The First Kin

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Whitfield Lovell, Kin I (Our Folks), 2008. Conté on paper, paper flags, and string, 30 x 22 1/2 in. Collection of Reginald and Aliya Browne © Whitfield Lovell and DC Moore Gallery, New York

The importance of home, family, ancestry feeds my work entirely. African Americans were generally not aware of who their ancestors were, since slaves were sold from plantation to plantation and families were split up. Any time I pick up one of these old vintage photographs, I have the feeling that this could be one of my ancestors.—Whitfield Lovell

It was quite unexpectedly, in response to seeing a young boy in an ID photograph, that Whitfield Lovell began the first in his ongoing series of Kin works. As he recalled, “There was something about the emotion in his eyes that immediately spoke to me. I was compelled to draw that young man’s face at a certain life-like scale, and to capture as much of his expression as I could.” Lovell’s subtitle for the work, “Our Folks,” set the tone for the series, which has grown to a veritable family of 60 some relations—each one individualized with the artist’s careful attention to capturing the character of his subjects and their distinctive facial attributes.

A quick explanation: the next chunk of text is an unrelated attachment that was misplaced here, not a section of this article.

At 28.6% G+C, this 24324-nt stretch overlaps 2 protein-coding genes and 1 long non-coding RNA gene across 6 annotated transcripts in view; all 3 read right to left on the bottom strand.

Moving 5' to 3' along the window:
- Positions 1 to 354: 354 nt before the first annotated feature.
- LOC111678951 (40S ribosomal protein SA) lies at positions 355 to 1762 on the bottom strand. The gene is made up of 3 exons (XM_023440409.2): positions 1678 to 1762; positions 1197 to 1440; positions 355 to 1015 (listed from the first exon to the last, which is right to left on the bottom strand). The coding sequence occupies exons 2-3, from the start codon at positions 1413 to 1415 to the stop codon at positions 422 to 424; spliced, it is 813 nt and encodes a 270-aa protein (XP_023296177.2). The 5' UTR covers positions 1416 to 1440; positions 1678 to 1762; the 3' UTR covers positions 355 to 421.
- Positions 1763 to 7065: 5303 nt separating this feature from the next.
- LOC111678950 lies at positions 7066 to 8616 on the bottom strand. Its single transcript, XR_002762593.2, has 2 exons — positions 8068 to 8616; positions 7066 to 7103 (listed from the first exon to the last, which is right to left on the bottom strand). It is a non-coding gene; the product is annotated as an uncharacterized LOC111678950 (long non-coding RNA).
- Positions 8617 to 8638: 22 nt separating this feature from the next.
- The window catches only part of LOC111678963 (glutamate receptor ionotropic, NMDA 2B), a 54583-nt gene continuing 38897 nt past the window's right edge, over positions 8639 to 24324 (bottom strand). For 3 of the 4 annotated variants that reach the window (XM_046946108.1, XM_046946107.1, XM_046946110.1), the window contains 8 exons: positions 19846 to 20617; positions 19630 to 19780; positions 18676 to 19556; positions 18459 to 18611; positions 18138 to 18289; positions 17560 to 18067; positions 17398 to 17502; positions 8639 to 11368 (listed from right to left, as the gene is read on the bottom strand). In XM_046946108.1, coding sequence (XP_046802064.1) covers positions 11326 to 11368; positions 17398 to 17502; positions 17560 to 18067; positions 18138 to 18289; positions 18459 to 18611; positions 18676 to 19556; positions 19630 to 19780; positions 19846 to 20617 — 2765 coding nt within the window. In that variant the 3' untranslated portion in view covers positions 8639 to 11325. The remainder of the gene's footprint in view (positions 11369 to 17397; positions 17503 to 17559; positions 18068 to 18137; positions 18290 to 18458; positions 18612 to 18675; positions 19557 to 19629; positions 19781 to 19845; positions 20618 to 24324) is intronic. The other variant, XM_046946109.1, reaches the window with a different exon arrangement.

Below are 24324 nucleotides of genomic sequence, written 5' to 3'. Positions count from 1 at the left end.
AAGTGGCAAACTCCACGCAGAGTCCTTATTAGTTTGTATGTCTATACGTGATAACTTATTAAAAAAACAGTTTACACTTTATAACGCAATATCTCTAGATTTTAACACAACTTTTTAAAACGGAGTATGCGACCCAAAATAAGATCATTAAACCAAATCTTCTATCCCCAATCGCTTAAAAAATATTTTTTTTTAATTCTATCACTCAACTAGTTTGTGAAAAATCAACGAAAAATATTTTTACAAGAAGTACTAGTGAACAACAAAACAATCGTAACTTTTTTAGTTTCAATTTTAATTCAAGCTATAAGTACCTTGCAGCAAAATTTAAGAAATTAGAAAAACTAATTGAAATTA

The banner of American paper flags beneath the male figure, one of various flag motifs that recur in subsequent works by the artist, alludes to the complicated history of patriotism for African Americans, expressed by Frederick Douglass as early as 1852 when he asked a crowd in Rochester, New York, “What to the slave is the 4th of July?”

Whitfield Lovell: The Kin Series and Related Works is on view through Jan. 8, 2017.

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